three hours before satiating your sweet
tooth?
Begin with a classic recipe that Irish
Catholics like me as well as Jews enjoy:
the potato pancake. Known as boxty to
the Irish and latkes to Jews, these are a
wonderfully simple dish that, in many
ways, can act as a blank tablet.
Take those potato templates andbuild
them up with delicious ingredients.
The December issue of Bon Appetit
presents three variations on latkes, but
it's the R6sti-style potato latkes with
rosemary and brown butter applesauce


that made me salivate (R6sti are a type
of large potato pancake that hails from
Switzerland).
The ingredients are fairly basic, so
to make these latkes, you won't need to
empty your wallet.
Don't let your latkes get lonely.
Sephardic spinach patties listed at
epicurious.com (bookmark this site!) are
not a traditional Hanukkah dish but will
please even your carnivorous friends.
Hinting at Mediterranean origins,
this recipe resembles spanakopita in its
content (Greek spinach pie). Like the
latkes, these croquettes are versatile
and can incorporate cheese, walnuts or
even wine-soaked grapes for an Italian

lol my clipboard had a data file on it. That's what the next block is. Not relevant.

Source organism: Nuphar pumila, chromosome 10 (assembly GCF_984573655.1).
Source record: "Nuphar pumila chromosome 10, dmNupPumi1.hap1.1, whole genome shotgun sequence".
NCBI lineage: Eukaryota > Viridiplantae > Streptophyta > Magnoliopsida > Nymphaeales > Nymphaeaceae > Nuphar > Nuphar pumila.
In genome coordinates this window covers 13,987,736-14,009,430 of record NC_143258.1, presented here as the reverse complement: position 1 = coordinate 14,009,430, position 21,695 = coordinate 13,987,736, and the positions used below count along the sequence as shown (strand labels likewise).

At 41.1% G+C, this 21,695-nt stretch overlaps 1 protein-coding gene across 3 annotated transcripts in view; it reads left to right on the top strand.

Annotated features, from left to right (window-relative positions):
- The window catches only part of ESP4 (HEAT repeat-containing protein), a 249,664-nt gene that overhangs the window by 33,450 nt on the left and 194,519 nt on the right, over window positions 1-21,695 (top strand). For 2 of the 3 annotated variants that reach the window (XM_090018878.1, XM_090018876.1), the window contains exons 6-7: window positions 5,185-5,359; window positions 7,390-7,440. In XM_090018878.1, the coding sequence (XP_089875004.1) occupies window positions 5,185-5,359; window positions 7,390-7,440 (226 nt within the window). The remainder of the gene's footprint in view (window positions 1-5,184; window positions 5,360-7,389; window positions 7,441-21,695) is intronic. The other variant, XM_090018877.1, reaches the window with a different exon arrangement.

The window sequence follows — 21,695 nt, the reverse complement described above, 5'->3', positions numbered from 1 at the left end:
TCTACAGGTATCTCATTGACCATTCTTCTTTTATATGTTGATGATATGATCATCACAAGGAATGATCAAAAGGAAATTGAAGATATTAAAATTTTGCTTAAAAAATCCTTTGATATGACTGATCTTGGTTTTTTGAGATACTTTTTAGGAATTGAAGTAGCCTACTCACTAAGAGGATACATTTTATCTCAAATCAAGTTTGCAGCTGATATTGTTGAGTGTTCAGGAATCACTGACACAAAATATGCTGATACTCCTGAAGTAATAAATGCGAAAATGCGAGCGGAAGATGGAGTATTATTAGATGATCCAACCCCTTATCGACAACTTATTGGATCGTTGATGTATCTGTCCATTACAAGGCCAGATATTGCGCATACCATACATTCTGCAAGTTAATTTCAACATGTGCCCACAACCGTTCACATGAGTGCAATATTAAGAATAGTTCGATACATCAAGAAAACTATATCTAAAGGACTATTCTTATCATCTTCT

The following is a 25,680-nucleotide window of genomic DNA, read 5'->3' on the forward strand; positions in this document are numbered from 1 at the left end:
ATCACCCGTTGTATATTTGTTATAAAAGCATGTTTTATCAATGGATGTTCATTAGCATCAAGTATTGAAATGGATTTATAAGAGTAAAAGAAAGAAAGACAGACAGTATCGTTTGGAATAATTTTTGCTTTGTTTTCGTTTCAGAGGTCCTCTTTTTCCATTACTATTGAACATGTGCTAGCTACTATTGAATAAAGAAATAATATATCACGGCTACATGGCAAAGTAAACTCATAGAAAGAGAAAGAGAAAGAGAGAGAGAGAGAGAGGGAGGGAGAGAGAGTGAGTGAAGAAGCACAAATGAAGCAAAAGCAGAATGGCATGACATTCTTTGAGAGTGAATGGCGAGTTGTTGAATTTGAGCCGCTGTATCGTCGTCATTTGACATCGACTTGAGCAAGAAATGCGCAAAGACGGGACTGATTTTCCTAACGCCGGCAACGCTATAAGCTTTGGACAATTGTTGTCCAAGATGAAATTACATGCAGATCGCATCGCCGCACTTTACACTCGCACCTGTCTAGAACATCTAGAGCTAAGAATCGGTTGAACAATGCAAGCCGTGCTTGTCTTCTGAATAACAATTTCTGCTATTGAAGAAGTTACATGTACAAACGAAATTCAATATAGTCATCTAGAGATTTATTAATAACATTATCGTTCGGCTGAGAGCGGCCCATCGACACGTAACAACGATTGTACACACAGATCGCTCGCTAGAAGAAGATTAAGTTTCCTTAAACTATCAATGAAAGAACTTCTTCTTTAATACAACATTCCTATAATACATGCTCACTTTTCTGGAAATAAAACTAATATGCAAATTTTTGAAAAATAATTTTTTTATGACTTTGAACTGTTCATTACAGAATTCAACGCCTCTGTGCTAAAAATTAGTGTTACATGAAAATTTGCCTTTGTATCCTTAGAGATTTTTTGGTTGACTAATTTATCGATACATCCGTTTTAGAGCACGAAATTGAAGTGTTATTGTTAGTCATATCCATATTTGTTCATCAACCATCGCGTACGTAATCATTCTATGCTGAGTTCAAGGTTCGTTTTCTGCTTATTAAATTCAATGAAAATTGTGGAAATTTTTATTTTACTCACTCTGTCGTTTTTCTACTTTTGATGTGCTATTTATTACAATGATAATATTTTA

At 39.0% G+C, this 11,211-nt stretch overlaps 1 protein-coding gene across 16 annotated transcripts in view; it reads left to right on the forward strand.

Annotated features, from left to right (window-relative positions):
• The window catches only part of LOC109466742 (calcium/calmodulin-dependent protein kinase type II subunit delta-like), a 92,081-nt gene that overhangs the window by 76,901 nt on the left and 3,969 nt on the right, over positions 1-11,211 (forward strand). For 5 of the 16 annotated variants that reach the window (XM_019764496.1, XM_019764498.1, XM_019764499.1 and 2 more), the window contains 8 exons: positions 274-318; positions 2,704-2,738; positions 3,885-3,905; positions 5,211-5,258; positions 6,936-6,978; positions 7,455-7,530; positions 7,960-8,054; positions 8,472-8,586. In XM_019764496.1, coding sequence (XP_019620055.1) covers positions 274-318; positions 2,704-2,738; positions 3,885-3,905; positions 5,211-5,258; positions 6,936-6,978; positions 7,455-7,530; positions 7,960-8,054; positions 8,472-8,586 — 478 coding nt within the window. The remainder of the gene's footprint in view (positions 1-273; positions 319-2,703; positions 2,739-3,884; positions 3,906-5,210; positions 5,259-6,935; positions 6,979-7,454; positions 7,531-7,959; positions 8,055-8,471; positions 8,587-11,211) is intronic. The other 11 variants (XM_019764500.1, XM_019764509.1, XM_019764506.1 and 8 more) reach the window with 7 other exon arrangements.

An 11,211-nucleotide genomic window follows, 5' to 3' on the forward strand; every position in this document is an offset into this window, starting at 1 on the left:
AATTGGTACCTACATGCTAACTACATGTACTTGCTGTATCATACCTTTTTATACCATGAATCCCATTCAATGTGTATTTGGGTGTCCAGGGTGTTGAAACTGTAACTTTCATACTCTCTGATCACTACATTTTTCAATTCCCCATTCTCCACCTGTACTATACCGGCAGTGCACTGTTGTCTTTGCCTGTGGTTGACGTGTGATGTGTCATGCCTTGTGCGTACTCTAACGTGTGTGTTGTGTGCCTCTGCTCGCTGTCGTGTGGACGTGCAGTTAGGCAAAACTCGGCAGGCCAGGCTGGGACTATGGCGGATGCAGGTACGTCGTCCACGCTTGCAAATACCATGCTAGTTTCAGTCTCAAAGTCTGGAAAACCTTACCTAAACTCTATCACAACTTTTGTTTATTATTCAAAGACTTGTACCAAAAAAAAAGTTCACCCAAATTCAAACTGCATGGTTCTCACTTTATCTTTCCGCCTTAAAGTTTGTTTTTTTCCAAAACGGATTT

edge. As a vegetable dish, you'll save
more room for what really matters:
dessert.
Sufganiyot (Israeli jelly doughnuts)


are rich and heavy enough
to provide the post-holiday
meal fullness that begs
you to leave the dishes for
tomorrow and fall asleep
on the couch.
If you're like me, jelly
goes best alongside peanut
butter, so try substituting
something else to your
liking as a filling-maybe
chocolate.
An even simpler option
is to forego any fillings
and just eat the doughnut
rolled in sugar. A recipe) at
epicurious.com)reproduced
from Joan Nathan's Children's Jewish
Holiday Kitchen shows how to create
your own dough.
While dough made from scratch
is often the most delicious avenue,
students pressed for time or with
limited experience working with yeast
may find it daunting. Purchasing


photo courtesy of foodonthefood.com

plain biscuit dough (the prepackaged
kind that comes in refrigerated tubes)
may be easier. While less glamorous,
biscuit dough fried in oil and rolled in